By a hefty margin, workers at Central Peninsula Hospital rejected a proposal to unionize in voting at the hospital Thursday.
The final vote was 130 against, 40 for. Another 19 ballots were challenged, not nearly enough to affect the outcome.
"Well, we're disappointed, of course," said Stacey Allen, a union organizer and registered nurse. "But that's the way the vote went. We hope things still go well here (between employees and management)."
Hospital chief Ryan Smith said he was pleased with the results and hopes the hospital community can mend wounds and resume some normalcy.
"I think it's a vote of confidence," Smith said. "This has always been a great community hospital and we think we can continue that way."
The bargaining unit, backed by Laborers' Local 341 in Anchorage, would have included clerical staff, health information management, admissions, housekeeping, food service, certified nurses' assistants, dietary, materials management and certain positions within the information technology department.
Voting took place throughout Thursday and ended at 8 p.m. An official from the National Labor Relations Board was present through the day to certify the procedure and count the votes.
With the ballots tallied, there is now a seven-day waiting period in which the union can contest the outcome. Allen said that option will be considered in the coming days.
Union organizing began more than a year ago after Allen said her office was first contacted by a CPH employee by e-mail in the summer of 2008.
She said the initial letter they received listed sexual harassment, discrimination based on national origin and unresponsive management as some of the chief grievances. Later visits with other hospital staff members indicated others had similar complaints, she said.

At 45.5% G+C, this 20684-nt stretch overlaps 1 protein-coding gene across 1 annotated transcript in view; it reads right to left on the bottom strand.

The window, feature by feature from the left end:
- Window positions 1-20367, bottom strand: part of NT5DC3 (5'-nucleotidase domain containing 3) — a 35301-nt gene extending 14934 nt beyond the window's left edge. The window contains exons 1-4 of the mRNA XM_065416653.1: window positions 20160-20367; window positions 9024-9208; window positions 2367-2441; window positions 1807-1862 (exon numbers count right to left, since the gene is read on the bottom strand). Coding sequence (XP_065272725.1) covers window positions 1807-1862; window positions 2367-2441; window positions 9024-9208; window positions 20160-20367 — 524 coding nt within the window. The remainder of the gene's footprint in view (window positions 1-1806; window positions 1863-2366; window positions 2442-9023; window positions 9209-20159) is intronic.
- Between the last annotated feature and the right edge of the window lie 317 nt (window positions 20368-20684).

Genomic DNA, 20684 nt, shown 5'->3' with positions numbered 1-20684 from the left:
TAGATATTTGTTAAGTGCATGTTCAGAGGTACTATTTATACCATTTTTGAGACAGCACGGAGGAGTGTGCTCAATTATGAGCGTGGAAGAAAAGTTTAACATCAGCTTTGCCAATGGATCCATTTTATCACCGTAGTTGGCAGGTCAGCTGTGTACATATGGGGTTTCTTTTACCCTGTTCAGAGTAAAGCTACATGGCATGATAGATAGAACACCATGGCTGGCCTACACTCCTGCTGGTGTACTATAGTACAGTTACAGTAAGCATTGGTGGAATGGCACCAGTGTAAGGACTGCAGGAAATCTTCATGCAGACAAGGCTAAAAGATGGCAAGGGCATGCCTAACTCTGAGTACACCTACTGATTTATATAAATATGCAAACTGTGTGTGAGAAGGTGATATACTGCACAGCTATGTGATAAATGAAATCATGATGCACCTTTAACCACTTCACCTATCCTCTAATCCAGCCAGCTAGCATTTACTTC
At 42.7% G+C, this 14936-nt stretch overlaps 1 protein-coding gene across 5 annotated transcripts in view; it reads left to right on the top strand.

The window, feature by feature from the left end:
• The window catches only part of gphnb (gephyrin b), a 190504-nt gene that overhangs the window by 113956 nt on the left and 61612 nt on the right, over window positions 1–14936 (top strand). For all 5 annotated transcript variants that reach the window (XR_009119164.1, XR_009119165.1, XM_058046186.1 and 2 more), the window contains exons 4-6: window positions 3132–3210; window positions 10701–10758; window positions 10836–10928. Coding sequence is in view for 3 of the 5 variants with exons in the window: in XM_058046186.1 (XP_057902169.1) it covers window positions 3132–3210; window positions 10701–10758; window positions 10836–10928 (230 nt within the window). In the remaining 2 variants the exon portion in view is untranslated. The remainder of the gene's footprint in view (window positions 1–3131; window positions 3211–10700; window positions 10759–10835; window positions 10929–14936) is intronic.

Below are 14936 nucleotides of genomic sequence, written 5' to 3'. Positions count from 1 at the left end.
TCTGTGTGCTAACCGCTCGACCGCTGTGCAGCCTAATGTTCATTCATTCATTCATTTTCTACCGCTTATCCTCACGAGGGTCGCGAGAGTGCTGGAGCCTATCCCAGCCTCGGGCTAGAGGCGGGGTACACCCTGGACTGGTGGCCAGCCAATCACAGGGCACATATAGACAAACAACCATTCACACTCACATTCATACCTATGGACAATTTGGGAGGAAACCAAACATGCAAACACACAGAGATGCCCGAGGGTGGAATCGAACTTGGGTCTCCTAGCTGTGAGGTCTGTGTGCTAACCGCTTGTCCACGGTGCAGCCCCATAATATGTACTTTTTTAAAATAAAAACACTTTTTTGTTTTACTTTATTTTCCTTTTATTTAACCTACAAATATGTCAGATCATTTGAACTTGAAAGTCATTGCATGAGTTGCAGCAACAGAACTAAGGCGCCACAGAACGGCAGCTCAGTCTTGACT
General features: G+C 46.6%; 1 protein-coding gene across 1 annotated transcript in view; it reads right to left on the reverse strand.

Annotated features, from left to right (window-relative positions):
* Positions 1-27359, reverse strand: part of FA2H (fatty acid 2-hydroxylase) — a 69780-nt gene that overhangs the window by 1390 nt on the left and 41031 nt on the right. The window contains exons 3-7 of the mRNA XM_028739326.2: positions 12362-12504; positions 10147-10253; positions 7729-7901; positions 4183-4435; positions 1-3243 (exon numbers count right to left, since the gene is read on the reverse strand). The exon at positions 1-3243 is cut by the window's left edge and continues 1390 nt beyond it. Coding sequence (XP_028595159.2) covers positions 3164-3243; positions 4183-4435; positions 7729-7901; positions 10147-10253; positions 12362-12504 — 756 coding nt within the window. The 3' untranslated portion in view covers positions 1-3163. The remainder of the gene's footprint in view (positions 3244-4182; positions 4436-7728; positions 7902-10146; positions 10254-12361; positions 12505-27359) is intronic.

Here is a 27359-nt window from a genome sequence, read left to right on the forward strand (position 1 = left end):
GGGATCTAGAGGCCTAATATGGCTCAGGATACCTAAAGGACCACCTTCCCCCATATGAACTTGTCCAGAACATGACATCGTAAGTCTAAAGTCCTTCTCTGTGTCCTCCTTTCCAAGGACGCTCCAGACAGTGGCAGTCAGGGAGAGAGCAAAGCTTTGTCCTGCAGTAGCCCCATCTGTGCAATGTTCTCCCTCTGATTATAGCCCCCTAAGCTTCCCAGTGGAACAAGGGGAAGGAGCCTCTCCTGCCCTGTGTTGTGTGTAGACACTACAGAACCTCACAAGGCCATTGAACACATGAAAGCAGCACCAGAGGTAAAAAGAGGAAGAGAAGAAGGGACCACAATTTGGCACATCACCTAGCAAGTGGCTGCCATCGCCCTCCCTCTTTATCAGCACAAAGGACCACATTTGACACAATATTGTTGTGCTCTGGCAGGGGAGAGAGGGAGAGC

A vote was planned for the fall of 2008. Balloting was postponed after a former hospital employee entered the building a day after he was fired and fatally shot one supervisor and wounded another in November.
An attempt to hold another vote in March was derailed amid discrepancies over what employees would actually be represented.
The process has had a ripple effect across the hospital community. Through the week, some hospital employees have protested the formation the union, picketing in front of the building during shift changes in the morning and evenings. Union organizers accused the hospital administration of attempting to "bust-up" the movement, including hiring a specialist from Outside.
A hospital spokesperson did confirm a contractor had been hired to "answer questions and help educate the staff."
Dante Petri can be reached at email@example.com.
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